August is Children’s Eye Health and Safety Month, which is an awareness month dedicated to the importance of eye health and exams for children anywhere between the ages of 3 and 18. Many people overlook eye health unless there are obvious signs of vision problems, like eye rubbing, squinting, or discomfort. When homeschooling and online learning this year, you should ensure your child’s eye health is in good condition and remains that way by following some suggestions below!
Get Eye Exams
Children should have their eyes checked each year, beginning around age three. Eye doctors can determine if children have refractive errors, like nearsightedness, farsightedness, astigmatism, or any of the following eye diseases:
- Amblyopia (lazy eye)
- Strabismus (crossed eyes)
- Ptosis (drooping of the eyelid)
- Color deficiency (color blindness)
Like a physical, children need to get regular eye exams to make sure there are no noticeable changes in their vision health as they age. If your child does experience any refractive errors, you can get them new prescription eyeglasses just in time for homeschool this fall. Choosing the perfect pair of eyeglasses has never been easier; you can sit down together as a family and order them online anytime. Starting homeschool and online learning with their new glasses can make it easier for kids to read, write, and interact with digital devices, not to mention there are plenty of styles available for kids of all ages to express themselves.
Also, if children are experiencing symptoms of any of the aforementioned eye diseases, seeing an ophthalmologist is the best option, as early detection is key to treating them most effectively.
Watch for Signs of Vision Issues
Some tell-tale signs of vision issues include headaches, excessive blinking, eye rubbing, and fatigue. Dry eyes can also be a significant sign of an eye condition. It has been proven that when people read, particularly on digital devices, their blink rate decreases down to 5 to 10 times per minute, leading to dry eyes that cause discomfort.
Therefore to improve your children’s eye health, lower the brightness of screens, avoid glare on screens, avoid using digital devices outside, distance oneself from screens, read in well-lit areas, and take breaks from reading frequently.
Take Frequent Breaks
While homeschooling today, children are likely to engage with both screens and physical materials. Although it is more common to experience dry eyes from decreased blinking while engaging with digital devices, it’s also possible to experience it over engaging with physical materials, like books or assignments.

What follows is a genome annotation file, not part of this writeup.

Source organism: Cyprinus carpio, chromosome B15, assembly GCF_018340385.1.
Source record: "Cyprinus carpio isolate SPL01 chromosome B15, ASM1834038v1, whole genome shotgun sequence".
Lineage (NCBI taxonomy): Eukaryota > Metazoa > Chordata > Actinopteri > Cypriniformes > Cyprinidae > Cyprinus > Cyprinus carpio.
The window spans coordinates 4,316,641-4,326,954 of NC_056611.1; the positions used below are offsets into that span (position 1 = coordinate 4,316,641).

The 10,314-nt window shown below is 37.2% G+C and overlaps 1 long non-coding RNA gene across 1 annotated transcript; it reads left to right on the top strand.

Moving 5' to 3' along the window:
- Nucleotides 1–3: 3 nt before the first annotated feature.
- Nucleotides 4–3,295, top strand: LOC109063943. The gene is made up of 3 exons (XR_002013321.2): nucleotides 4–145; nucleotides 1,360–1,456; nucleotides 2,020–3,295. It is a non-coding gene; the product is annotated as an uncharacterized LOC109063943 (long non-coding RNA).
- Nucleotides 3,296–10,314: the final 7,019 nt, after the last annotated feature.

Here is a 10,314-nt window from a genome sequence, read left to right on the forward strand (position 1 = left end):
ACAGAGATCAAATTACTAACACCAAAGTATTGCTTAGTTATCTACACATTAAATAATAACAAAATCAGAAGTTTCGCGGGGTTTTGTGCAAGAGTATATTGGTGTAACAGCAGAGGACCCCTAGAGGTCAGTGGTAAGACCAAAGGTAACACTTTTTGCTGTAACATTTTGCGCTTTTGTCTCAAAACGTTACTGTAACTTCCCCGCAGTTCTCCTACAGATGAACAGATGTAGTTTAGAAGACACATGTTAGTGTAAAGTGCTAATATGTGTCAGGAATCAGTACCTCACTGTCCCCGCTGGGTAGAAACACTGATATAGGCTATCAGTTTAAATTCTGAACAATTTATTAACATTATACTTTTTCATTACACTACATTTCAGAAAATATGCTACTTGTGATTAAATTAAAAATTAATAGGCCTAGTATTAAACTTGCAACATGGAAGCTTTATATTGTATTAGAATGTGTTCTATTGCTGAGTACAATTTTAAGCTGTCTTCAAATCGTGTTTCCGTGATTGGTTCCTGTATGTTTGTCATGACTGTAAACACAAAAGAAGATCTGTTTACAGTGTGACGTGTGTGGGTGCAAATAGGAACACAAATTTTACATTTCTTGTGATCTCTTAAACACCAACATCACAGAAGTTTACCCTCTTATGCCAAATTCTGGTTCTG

For greater academic performance, children should take regular breaks from learning throughout the day. When possible, offer children the opportunity to enjoy the outdoors in between lessons. Not only is fresh air and exercise good for them, when kids play outside, they are also exposed to UVB rays, which trigger the release of dopamine in the retina, circulate vitamin D in the body, and ultimately help protect their eyes against myopia, better known as nearsightedness.
Keep a Healthy Distance From Screens
Many children hold the screen closer to their face when using smartphones because it is a smaller screen. Similarly, when engaging with computer screens, children tend to slouch forward and become very close to their screen when working on a task or assignment. Not only does sitting closer to the screen risk damaging your children’s eye health even more, but it also risks poor posture in the neck, shoulders, and back.
When using a smartphone or tablet for online learning, make sure children hold them at arm’s length and not right in front of their faces. Similarly, when using a laptop or desktop, make sure they sit upright and not fall forward toward the screen. After a while, the close encounter can lead to fatigue of the eye muscles, which can cause headaches or other vision problems. The further away from the screen they are, the better off their eyes will be.
Addressing any vision problems or concerns now can set children up for a healthy school year. Don’t overlook vision care—early detection is the best-case scenario for children’s overall eye health!
Hi, I’m Dachelle. I’m a homeschooling mom of 3 in the South. I love chocolate and have been known to hide it from my children. I can often be found reading a good book (or even sometimes just an okay book) and enjoying a jar of Nutella — don’t judge. I blog, here, at HideTheChocolate.com when I’m not creating book clubs and making lists…lots and lots of lists (it’s an addiction). Learn more…